Three Reasons Not To Navigate Your CPS Case Alone

A parent is contacted by CPS with a business card on the door. Not knowing the reason, the parent calls the social worker who left the business card and leaves a message. The social worker calls back and says CPS is investigating the family. What for? The worker won’t say until she meets the parents in person and interviews the kids. This is usually the point in which smart parents contact my office. Here are 3 reasons you should not engage in a social worker meeting without me by your side:

1. You Don’t Know What CPS Is Investigating

You have no idea what CPS is investigating so you have no idea how to answer their questions. An innocent answer could provide a basis in fact to support another conclusion that could be used against you. Similar to when speaking with police, a social worker is gathering evidence to determine if child abuse or neglect has occurred. An attorney should always require the social worker at least provide the factual allegation before the interview. Usually by then I have already analyzed the possible risk factors for the family and can help the parent respond accordingly.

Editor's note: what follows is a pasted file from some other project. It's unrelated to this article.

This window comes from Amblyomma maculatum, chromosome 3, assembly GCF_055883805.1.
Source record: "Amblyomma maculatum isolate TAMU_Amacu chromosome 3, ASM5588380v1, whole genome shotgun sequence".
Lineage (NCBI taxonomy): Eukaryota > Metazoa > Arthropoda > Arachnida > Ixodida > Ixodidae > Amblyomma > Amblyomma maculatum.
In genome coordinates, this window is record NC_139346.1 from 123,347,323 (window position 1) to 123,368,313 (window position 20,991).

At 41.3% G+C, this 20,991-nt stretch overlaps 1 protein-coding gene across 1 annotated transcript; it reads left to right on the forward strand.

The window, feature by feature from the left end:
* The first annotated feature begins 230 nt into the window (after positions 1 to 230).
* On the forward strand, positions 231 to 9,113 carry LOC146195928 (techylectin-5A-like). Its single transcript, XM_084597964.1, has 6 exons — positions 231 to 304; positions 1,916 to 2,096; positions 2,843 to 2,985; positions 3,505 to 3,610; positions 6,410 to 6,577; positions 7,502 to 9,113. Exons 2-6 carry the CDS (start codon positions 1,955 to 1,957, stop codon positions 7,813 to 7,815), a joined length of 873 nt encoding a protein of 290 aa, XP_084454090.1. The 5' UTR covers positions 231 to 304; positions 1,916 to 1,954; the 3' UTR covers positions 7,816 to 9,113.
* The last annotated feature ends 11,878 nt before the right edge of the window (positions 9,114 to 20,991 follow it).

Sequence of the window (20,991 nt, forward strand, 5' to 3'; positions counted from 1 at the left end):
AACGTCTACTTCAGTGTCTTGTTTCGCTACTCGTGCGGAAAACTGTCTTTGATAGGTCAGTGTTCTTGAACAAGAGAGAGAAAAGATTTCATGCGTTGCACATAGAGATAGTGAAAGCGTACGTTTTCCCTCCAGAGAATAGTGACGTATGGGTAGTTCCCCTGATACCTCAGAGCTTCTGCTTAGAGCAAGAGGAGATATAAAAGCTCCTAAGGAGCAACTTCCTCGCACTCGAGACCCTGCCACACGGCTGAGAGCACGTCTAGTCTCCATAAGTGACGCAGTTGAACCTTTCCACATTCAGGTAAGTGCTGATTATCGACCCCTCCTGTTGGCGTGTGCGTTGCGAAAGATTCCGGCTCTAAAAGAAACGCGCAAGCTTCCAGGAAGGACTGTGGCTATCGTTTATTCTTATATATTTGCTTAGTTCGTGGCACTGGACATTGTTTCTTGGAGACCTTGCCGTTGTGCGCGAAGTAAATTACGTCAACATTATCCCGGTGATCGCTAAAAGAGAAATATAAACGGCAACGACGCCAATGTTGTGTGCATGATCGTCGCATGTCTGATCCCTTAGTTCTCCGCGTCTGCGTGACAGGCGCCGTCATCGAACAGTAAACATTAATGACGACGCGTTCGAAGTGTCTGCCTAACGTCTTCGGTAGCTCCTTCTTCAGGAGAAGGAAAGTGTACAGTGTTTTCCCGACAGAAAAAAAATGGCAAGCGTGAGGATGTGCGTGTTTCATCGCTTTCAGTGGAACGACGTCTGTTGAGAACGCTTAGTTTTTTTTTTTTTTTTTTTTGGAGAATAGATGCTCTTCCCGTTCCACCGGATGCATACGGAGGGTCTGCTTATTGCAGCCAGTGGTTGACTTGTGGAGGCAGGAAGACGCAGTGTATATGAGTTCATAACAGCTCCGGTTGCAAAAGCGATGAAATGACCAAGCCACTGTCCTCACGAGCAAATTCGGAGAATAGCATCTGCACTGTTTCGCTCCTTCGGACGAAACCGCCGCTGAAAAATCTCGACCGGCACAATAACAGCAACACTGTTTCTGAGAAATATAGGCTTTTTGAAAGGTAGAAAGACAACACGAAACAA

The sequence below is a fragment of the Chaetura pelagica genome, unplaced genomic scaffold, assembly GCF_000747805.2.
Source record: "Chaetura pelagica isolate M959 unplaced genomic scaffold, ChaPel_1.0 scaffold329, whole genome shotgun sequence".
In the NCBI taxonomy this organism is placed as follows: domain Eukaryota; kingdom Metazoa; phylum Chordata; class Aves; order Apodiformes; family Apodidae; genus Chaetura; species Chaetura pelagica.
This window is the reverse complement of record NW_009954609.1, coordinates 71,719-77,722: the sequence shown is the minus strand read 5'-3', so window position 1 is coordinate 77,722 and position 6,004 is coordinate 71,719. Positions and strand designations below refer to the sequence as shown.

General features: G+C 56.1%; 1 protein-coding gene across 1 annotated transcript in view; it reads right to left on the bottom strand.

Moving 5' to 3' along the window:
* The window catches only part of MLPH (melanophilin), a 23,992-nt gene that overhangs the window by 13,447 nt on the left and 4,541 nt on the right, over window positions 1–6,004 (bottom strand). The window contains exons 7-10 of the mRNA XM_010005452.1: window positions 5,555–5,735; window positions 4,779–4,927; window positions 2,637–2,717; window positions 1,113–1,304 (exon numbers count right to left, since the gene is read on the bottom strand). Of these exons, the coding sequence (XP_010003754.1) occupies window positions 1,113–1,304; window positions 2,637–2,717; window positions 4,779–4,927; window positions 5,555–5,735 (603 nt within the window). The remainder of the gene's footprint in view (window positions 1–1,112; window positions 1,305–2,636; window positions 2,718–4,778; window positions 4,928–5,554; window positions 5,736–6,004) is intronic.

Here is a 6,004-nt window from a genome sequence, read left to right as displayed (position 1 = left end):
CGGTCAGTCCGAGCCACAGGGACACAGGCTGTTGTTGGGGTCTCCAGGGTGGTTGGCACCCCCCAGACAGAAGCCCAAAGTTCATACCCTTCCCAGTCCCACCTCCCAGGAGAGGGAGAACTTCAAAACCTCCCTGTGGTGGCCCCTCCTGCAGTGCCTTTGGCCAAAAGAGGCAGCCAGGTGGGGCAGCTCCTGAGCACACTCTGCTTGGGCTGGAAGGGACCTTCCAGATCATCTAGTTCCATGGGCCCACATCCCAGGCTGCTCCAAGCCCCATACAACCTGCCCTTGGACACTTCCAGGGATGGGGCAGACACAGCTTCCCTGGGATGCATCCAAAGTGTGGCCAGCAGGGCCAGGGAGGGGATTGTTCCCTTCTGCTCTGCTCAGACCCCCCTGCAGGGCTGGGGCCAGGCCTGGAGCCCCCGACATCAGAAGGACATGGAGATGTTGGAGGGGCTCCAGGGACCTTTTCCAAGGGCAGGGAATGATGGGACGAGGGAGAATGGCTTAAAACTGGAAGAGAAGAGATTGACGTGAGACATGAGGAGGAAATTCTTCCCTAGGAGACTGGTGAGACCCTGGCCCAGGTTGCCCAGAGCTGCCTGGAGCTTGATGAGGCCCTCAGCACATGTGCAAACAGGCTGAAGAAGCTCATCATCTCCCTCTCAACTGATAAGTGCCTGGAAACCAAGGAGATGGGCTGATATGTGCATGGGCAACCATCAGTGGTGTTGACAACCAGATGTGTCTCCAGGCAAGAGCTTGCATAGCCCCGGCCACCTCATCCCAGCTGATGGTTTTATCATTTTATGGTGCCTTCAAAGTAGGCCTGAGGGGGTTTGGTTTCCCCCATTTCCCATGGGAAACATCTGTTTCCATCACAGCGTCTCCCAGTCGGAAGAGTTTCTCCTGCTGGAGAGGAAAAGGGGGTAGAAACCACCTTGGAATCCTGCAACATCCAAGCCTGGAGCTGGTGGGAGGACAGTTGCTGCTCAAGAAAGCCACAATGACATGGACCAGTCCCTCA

2. You Don’t Know What Questions They Are Going To Ask

Generally, I do. I have handled so many CPS interviews that I have heard all of the basic questions they ask that lead to follow up questions based on your answers. Similarly, I can help identify any risk factors in your family and help you address them before the social worker meeting. The problem that you did not even know was a problem can’t be addressed until you know that it is. My job is to help identify problems and come up with solutions.

3. You May Be a Criminal Suspect of the Police

CPS and the police work together. Your interview with the CPS worker is confidential. However, law enforcement is permitted under Welfare and Institutions Code section 827 to access this confidential information. That means anything you say can be used against you in a criminal case. The goal in a CPS interview is to cooperate to the extent that you can. However, in some cases cooperation is in conflict with the goal in protecting yourself against a criminal charge. My job is to identify when that is the situation and advise you accordingly.

Don’t take the risk of turning a situation that might have resulted into a closed case into a problem for your family. Many cases close when I help prepare families for the CPS interview. Other times, parents refuse to cooperate and the social worker gets a warrant to interview the child and/or remove him or her from the family home. The risks are too great to navigate that situation without legal counsel.